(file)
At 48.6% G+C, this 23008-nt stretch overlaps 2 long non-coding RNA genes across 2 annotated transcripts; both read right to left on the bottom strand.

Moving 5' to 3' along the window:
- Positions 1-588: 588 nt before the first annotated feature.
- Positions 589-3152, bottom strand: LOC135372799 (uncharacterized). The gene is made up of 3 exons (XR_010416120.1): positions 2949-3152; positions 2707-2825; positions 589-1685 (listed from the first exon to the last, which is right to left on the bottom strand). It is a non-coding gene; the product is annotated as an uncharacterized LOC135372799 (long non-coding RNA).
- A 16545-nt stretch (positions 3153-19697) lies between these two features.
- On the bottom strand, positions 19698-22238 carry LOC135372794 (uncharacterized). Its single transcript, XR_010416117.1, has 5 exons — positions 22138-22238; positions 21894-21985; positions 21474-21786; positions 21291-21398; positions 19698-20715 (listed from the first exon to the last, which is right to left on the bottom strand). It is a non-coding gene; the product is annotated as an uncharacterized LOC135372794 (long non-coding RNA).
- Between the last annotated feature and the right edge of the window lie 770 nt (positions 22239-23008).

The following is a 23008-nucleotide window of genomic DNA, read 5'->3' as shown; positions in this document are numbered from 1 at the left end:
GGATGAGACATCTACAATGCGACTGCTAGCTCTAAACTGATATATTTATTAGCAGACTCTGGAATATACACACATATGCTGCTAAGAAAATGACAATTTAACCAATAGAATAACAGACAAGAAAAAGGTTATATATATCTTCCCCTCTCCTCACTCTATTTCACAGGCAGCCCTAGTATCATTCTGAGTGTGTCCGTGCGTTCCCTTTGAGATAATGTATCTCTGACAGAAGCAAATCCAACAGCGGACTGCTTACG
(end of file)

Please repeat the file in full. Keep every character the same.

At 48.6% G+C, this 23008-nt stretch overlaps 2 long non-coding RNA genes across 2 annotated transcripts; both read right to left on the bottom strand.

Moving 5' to 3' along the window:
- Positions 1-588: 588 nt before the first annotated feature.
- Positions 589-3152, bottom strand: LOC135372799 (uncharacterized). The gene is made up of 3 exons (XR_010416120.1): positions 2949-3152; positions 2707-2825; positions 589-1685 (listed from the first exon to the last, which is right to left on the bottom strand). It is a non-coding gene; the product is annotated as an uncharacterized LOC135372799 (long non-coding RNA).
- A 16545-nt stretch (positions 3153-19697) lies between these two features.
- On the bottom strand, positions 19698-22238 carry LOC135372794 (uncharacterized). Its single transcript, XR_010416117.1, has 5 exons — positions 22138-22238; positions 21894-21985; positions 21474-21786; positions 21291-21398; positions 19698-20715 (listed from the first exon to the last, which is right to left on the bottom strand). It is a non-coding gene; the product is annotated as an uncharacterized LOC135372794 (long non-coding RNA).
- Between the last annotated feature and the right edge of the window lie 770 nt (positions 22239-23008).

The following is a 23008-nucleotide window of genomic DNA, read 5'->3' as shown; positions in this document are numbered from 1 at the left end:
GGATGAGACATCTACAATGCGACTGCTAGCTCTAAACTGATATATTTATTAGCAGACTCTGGAATATACACACATATGCTGCTAAGAAAATGACAATTTAACCAATAGAATAACAGACAAGAAAAAGGTTATATATATCTTCCCCTCTCCTCACTCTATTTCACAGGCAGCCCTAGTATCATTCTGAGTGTGTCCGTGCGTTCCCTTTGAGATAATGTATCTCTGACAGAAGCAAATCCAACAGCGGACTGCTTACG